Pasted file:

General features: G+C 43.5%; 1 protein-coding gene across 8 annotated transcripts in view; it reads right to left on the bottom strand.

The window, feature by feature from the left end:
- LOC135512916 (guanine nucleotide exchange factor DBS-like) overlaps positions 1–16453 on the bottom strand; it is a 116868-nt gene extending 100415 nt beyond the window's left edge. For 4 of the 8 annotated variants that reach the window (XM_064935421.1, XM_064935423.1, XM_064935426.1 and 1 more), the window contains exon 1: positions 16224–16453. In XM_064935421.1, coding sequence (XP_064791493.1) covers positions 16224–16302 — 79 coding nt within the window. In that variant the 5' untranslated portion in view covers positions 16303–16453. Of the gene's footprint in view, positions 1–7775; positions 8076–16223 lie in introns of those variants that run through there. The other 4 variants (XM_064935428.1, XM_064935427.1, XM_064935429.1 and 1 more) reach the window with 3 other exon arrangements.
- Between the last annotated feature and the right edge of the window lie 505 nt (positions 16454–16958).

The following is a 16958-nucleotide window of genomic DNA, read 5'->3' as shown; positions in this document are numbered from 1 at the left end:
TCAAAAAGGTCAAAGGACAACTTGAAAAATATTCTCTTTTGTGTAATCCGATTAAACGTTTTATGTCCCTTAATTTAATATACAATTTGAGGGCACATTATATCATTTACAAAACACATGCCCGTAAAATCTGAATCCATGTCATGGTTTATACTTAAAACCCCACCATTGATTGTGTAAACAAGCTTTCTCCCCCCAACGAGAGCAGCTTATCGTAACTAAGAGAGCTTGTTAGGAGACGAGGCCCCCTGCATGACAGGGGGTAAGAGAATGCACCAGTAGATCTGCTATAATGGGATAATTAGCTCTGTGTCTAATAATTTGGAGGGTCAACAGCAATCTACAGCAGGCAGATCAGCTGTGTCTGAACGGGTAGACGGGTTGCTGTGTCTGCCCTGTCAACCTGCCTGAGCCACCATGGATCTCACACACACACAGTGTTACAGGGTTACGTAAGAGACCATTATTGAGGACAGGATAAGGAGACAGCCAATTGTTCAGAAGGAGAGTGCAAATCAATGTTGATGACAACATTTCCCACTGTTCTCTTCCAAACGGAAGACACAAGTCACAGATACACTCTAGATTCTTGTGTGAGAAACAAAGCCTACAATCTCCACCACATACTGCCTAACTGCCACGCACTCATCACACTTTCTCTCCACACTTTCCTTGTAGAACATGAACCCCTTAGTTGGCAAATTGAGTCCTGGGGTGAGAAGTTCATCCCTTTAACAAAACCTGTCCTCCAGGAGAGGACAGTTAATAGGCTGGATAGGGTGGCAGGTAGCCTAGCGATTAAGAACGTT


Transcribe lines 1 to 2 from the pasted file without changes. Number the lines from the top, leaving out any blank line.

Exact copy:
General features: G+C 43.5%; 1 protein-coding gene across 8 annotated transcripts in view; it reads right to left on the bottom strand.

The window, feature by feature from the left end: